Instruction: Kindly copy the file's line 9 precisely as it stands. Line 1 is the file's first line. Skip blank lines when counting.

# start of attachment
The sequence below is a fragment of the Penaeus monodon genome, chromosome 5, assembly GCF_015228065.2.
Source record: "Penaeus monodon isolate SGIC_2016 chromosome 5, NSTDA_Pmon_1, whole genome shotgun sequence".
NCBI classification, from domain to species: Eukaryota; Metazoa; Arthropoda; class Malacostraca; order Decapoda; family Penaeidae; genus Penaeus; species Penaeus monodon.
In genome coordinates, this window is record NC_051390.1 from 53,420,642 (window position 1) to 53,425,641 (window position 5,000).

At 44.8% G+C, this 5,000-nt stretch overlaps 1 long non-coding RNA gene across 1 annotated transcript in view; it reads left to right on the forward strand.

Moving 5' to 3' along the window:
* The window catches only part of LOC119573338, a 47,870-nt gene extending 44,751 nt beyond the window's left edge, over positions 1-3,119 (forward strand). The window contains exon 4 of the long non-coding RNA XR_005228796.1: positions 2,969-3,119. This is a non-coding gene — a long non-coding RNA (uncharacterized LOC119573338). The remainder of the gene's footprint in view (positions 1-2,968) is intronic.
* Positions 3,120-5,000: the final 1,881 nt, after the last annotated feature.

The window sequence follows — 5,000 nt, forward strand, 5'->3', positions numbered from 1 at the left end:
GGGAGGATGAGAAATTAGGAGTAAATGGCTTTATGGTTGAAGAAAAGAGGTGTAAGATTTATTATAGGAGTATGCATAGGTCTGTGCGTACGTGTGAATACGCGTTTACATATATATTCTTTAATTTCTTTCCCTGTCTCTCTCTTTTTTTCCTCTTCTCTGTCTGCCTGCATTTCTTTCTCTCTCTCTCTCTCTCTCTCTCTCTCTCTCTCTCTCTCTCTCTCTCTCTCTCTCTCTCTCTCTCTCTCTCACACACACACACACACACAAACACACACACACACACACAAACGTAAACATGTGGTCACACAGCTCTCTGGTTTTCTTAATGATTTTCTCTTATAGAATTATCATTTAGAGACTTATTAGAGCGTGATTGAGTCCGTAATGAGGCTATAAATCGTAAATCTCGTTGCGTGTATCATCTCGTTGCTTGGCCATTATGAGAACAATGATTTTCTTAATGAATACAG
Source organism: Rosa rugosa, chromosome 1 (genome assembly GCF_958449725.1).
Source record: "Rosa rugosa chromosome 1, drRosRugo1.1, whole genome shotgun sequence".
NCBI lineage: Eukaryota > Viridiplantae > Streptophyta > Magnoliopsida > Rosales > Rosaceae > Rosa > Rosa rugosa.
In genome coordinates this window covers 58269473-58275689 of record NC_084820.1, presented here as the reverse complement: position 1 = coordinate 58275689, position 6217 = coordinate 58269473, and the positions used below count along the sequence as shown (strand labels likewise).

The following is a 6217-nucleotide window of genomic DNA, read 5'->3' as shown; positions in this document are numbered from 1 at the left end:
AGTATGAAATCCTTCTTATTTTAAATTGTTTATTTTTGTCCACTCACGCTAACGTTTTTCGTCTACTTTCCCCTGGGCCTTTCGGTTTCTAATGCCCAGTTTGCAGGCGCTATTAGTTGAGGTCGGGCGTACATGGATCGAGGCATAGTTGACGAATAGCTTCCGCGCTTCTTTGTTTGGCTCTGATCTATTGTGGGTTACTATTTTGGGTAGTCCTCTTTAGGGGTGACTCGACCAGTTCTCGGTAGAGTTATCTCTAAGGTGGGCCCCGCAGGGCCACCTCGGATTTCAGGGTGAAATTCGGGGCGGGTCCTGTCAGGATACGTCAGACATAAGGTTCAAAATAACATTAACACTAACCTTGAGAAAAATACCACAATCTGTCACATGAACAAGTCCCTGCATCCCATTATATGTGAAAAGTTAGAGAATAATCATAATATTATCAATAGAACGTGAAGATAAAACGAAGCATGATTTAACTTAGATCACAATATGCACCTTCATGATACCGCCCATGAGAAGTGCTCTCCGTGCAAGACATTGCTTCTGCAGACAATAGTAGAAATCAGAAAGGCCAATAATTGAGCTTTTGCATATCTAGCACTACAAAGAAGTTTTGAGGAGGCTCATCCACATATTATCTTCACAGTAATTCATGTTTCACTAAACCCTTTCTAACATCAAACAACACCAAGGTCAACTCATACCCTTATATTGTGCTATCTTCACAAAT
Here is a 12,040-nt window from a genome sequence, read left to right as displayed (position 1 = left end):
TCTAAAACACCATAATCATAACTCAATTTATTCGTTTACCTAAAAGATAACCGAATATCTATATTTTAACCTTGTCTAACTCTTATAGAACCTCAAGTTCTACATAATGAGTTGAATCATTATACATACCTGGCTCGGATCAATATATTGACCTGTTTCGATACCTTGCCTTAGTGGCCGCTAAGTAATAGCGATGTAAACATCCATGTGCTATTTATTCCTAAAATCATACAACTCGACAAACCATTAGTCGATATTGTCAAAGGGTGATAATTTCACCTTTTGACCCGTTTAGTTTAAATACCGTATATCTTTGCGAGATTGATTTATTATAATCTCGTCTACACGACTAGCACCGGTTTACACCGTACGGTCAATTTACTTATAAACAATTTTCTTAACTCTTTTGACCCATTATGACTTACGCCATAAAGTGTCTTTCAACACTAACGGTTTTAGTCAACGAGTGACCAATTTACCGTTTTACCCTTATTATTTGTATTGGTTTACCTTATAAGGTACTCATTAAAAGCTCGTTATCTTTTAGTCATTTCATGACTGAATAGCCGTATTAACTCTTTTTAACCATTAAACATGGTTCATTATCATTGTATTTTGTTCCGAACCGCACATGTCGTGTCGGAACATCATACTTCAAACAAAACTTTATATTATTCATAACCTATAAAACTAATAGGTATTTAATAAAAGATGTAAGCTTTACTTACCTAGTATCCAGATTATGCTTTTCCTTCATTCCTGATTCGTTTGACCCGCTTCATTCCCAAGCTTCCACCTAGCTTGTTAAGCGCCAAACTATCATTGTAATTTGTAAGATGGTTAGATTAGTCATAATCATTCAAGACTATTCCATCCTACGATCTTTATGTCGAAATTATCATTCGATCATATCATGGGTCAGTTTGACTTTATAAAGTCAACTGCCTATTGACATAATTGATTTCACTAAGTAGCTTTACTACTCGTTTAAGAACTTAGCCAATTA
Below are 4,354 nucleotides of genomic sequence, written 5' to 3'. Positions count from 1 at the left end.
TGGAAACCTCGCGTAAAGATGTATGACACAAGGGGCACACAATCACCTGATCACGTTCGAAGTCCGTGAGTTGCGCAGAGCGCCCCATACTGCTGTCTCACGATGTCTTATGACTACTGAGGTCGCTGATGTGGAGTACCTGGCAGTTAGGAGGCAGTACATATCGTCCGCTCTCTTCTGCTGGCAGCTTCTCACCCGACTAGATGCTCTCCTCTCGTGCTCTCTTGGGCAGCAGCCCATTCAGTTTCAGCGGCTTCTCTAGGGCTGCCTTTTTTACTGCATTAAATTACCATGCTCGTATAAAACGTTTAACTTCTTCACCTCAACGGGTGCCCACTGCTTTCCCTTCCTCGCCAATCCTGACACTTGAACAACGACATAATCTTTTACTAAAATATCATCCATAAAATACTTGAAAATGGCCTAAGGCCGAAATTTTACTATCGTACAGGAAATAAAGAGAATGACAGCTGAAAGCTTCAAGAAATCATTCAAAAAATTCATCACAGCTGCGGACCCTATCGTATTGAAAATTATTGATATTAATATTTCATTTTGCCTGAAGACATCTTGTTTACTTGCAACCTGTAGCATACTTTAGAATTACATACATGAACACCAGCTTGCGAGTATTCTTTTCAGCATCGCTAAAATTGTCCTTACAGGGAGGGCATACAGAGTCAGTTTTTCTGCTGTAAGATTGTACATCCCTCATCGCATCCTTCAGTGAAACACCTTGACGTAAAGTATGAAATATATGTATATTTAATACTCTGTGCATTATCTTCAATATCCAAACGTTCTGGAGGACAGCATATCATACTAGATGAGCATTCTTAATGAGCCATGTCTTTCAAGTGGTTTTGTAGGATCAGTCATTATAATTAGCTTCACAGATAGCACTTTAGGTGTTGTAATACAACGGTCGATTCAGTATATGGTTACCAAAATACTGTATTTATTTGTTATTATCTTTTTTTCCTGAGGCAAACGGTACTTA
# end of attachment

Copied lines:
The window sequence follows — 5,000 nt, forward strand, 5'->3', positions numbered from 1 at the left end: